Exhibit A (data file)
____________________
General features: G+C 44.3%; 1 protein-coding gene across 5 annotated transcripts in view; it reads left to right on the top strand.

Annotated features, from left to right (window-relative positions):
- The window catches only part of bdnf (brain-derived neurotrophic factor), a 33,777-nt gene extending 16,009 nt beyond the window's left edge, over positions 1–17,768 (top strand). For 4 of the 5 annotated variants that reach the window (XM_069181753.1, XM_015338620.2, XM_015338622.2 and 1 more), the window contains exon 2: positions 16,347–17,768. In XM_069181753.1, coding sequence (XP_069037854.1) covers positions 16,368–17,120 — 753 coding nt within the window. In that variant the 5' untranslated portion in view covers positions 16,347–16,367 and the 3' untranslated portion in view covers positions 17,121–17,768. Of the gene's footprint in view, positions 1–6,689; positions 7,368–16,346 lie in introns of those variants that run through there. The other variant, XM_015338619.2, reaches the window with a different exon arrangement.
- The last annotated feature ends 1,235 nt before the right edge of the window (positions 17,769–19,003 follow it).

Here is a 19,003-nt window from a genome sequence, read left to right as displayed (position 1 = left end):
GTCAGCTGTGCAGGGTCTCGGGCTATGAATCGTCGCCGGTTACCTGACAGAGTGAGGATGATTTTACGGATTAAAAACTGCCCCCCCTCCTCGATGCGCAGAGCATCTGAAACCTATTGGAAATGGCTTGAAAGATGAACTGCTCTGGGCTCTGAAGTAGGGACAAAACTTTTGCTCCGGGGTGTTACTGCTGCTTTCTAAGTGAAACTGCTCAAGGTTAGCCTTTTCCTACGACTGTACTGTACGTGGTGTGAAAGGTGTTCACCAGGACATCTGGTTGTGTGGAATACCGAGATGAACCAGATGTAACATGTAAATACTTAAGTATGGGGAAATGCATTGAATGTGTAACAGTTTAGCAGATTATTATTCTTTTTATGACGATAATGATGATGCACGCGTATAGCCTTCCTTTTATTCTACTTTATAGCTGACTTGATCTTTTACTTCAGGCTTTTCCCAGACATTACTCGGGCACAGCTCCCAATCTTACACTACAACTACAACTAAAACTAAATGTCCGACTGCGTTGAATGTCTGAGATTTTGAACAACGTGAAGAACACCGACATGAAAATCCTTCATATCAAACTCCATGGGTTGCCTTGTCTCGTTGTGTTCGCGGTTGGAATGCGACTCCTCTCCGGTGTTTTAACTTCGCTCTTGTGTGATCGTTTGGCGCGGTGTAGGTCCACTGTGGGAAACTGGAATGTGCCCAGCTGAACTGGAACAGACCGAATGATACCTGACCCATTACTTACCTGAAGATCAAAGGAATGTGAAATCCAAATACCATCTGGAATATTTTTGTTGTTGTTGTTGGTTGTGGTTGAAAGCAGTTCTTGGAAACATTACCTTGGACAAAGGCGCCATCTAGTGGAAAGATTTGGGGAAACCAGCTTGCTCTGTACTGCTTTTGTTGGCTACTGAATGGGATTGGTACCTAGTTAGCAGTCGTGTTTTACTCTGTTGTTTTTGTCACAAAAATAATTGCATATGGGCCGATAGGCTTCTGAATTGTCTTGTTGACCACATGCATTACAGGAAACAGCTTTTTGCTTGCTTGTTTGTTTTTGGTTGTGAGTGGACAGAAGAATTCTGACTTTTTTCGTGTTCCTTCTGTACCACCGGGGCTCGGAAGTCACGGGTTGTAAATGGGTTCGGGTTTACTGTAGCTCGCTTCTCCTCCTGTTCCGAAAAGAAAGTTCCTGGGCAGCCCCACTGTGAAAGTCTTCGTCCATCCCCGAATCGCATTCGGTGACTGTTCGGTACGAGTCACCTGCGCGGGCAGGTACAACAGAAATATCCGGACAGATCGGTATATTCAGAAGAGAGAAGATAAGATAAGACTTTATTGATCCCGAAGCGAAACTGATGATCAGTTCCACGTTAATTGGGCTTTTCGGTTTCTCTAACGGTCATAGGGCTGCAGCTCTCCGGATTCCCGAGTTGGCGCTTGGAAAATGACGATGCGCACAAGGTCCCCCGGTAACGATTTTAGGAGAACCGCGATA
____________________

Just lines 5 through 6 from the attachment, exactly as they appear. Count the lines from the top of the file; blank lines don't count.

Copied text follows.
Here is a 19,003-nt window from a genome sequence, read left to right as displayed (position 1 = left end):
GTCAGCTGTGCAGGGTCTCGGGCTATGAATCGTCGCCGGTTACCTGACAGAGTGAGGATGATTTTACGGATTAAAAACTGCCCCCCCTCCTCGATGCGCAGAGCATCTGAAACCTATTGGAAATGGCTTGAAAGATGAACTGCTCTGGGCTCTGAAGTAGGGACAAAACTTTTGCTCCGGGGTGTTACTGCTGCTTTCTAAGTGAAACTGCTCAAGGTTAGCCTTTTCCTACGACTGTACTGTACGTGGTGTGAAAGGTGTTCACCAGGACATCTGGTTGTGTGGAATACCGAGATGAACCAGATGTAACATGTAAATACTTAAGTATGGGGAAATGCATTGAATGTGTAACAGTTTAGCAGATTATTATTCTTTTTATGACGATAATGATGATGCACGCGTATAGCCTTCCTTTTATTCTACTTTATAGCTGACTTGATCTTTTACTTCAGGCTTTTCCCAGACATTACTCGGGCACAGCTCCCAATCTTACACTACAACTACAACTAAAACTAAATGTCCGACTGCGTTGAATGTCTGAGATTTTGAACAACGTGAAGAACACCGACATGAAAATCCTTCATATCAAACTCCATGGGTTGCCTTGTCTCGTTGTGTTCGCGGTTGGAATGCGACTCCTCTCCGGTGTTTTAACTTCGCTCTTGTGTGATCGTTTGGCGCGGTGTAGGTCCACTGTGGGAAACTGGAATGTGCCCAGCTGAACTGGAACAGACCGAATGATACCTGACCCATTACTTACCTGAAGATCAAAGGAATGTGAAATCCAAATACCATCTGGAATATTTTTGTTGTTGTTGTTGGTTGTGGTTGAAAGCAGTTCTTGGAAACATTACCTTGGACAAAGGCGCCATCTAGTGGAAAGATTTGGGGAAACCAGCTTGCTCTGTACTGCTTTTGTTGGCTACTGAATGGGATTGGTACCTAGTTAGCAGTCGTGTTTTACTCTGTTGTTTTTGTCACAAAAATAATTGCATATGGGCCGATAGGCTTCTGAATTGTCTTGTTGACCACATGCATTACAGGAAACAGCTTTTTGCTTGCTTGTTTGTTTTTGGTTGTGAGTGGACAGAAGAATTCTGACTTTTTTCGTGTTCCTTCTGTACCACCGGGGCTCGGAAGTCACGGGTTGTAAATGGGTTCGGGTTTACTGTAGCTCGCTTCTCCTCCTGTTCCGAAAAGAAAGTTCCTGGGCAGCCCCACTGTGAAAGTCTTCGTCCATCCCCGAATCGCATTCGGTGACTGTTCGGTACGAGTCACCTGCGCGGGCAGGTACAACAGAAATATCCGGACAGATCGGTATATTCAGAAGAGAGAAGATAAGATAAGACTTTATTGATCCCGAAGCGAAACTGATGATCAGTTCCACGTTAATTGGGCTTTTCGGTTTCTCTAACGGTCATAGGGCTGCAGCTCTCCGGATTCCCGAGTTGGCGCTTGGAAAATGACGATGCGCACAAGGTCCCCCGGTAACGATTTTAGGAGAACCGCGATA